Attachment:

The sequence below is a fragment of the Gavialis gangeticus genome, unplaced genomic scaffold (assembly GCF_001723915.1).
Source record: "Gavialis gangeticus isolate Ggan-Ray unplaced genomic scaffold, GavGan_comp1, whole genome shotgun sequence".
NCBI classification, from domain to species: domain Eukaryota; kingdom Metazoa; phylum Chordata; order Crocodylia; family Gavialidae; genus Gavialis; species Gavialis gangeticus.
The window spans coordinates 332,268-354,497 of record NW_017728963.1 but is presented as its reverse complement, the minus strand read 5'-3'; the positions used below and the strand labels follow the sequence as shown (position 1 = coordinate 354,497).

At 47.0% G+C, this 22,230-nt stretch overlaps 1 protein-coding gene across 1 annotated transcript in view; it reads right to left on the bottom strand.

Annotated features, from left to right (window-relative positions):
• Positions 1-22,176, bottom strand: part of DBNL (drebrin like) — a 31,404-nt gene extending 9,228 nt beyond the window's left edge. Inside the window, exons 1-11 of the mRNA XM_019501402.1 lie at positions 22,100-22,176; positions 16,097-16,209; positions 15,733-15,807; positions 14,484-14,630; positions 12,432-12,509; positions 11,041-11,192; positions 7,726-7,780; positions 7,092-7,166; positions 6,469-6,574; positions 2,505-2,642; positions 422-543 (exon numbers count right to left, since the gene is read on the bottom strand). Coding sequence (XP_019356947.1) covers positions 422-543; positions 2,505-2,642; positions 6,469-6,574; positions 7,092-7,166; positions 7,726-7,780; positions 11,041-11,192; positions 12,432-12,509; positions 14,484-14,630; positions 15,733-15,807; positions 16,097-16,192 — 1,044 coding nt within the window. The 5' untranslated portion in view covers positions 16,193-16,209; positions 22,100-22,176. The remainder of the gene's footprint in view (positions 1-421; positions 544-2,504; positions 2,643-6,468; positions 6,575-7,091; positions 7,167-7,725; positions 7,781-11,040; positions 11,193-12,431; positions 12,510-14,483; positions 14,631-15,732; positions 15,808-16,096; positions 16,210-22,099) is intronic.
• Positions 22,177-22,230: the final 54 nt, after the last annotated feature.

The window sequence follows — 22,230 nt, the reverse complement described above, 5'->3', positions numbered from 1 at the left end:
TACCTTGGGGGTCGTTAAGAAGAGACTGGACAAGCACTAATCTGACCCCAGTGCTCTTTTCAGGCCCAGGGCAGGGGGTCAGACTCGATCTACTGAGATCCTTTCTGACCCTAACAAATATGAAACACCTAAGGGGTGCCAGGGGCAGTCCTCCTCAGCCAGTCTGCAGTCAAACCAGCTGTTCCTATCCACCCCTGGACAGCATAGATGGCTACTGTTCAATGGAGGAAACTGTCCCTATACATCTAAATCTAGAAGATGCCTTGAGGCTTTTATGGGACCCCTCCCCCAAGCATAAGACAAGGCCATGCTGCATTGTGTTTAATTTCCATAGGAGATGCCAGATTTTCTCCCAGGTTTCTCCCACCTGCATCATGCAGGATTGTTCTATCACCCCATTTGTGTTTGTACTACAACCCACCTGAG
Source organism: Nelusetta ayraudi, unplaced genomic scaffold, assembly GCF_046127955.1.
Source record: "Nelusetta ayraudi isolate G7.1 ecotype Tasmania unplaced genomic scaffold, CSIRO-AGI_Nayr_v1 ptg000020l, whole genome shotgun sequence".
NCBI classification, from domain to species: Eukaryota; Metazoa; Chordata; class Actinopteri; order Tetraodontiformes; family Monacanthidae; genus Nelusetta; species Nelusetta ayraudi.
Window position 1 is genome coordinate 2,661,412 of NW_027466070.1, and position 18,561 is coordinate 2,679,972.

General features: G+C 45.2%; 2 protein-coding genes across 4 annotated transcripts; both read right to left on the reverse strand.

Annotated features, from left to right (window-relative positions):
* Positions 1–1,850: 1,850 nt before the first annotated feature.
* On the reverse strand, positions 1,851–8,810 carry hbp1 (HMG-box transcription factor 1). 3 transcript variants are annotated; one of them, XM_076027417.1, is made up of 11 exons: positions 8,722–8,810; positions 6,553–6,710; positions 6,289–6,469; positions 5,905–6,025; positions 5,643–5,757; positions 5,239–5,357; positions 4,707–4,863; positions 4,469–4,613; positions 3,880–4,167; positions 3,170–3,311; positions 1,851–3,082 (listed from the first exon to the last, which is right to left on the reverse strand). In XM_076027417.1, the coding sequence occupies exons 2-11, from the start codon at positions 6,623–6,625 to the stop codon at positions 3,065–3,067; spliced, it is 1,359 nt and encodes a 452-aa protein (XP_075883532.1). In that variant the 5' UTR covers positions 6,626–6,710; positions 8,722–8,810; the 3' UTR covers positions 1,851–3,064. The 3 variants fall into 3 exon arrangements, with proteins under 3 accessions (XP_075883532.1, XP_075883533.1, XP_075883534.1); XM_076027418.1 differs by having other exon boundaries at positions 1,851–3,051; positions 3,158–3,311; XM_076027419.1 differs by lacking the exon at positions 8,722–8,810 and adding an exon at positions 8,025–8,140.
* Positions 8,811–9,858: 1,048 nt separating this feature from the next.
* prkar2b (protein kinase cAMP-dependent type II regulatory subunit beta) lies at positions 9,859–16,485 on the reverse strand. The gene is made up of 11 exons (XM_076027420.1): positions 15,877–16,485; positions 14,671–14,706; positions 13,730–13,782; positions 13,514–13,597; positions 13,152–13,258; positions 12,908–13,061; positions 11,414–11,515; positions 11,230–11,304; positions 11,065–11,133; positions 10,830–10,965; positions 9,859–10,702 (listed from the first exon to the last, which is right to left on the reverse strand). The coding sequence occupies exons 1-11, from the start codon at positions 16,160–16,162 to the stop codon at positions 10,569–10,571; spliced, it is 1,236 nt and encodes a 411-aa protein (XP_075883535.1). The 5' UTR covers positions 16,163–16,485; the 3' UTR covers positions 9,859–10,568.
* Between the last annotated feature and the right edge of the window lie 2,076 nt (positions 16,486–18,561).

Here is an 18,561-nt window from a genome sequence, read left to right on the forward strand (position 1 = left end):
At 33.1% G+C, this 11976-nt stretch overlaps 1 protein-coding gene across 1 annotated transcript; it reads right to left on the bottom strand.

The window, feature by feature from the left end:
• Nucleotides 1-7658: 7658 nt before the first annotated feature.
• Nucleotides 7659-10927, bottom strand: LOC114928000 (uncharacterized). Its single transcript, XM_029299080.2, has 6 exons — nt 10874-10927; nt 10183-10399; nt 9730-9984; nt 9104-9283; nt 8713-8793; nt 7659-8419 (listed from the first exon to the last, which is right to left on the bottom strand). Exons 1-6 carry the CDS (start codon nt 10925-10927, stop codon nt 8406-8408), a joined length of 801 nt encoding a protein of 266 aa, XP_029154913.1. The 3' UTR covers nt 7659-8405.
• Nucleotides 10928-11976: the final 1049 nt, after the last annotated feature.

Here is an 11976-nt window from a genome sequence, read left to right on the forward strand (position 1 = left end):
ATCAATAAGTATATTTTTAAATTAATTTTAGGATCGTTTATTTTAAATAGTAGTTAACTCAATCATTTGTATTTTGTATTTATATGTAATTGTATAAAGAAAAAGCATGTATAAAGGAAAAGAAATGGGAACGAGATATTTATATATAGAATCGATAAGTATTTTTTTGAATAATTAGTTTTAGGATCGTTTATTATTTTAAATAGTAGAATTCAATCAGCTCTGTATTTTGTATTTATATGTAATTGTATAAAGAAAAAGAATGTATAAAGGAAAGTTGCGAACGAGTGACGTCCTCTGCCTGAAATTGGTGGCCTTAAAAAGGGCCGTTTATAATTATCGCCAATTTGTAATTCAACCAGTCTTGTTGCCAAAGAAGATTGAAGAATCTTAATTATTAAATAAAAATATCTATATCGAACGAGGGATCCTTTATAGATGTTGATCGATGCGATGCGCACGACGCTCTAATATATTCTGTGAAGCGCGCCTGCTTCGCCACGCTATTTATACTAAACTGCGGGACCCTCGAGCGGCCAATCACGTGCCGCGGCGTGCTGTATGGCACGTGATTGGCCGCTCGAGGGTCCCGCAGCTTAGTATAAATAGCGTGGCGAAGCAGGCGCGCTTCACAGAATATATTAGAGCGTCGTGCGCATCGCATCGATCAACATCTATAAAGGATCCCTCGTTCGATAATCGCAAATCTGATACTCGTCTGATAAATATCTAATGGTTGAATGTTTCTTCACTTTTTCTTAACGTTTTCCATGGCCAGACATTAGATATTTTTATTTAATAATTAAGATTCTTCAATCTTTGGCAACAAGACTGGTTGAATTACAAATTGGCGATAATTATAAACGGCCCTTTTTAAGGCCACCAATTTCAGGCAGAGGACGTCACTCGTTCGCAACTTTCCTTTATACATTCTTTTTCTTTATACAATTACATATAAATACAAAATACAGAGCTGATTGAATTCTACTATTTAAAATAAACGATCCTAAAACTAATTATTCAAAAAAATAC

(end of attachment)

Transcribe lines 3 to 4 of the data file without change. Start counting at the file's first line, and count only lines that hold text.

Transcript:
NCBI classification, from domain to species: domain Eukaryota; kingdom Metazoa; phylum Chordata; order Crocodylia; family Gavialidae; genus Gavialis; species Gavialis gangeticus.
The window spans coordinates 332,268-354,497 of record NW_017728963.1 but is presented as its reverse complement, the minus strand read 5'-3'; the positions used below and the strand labels follow the sequence as shown (position 1 = coordinate 354,497).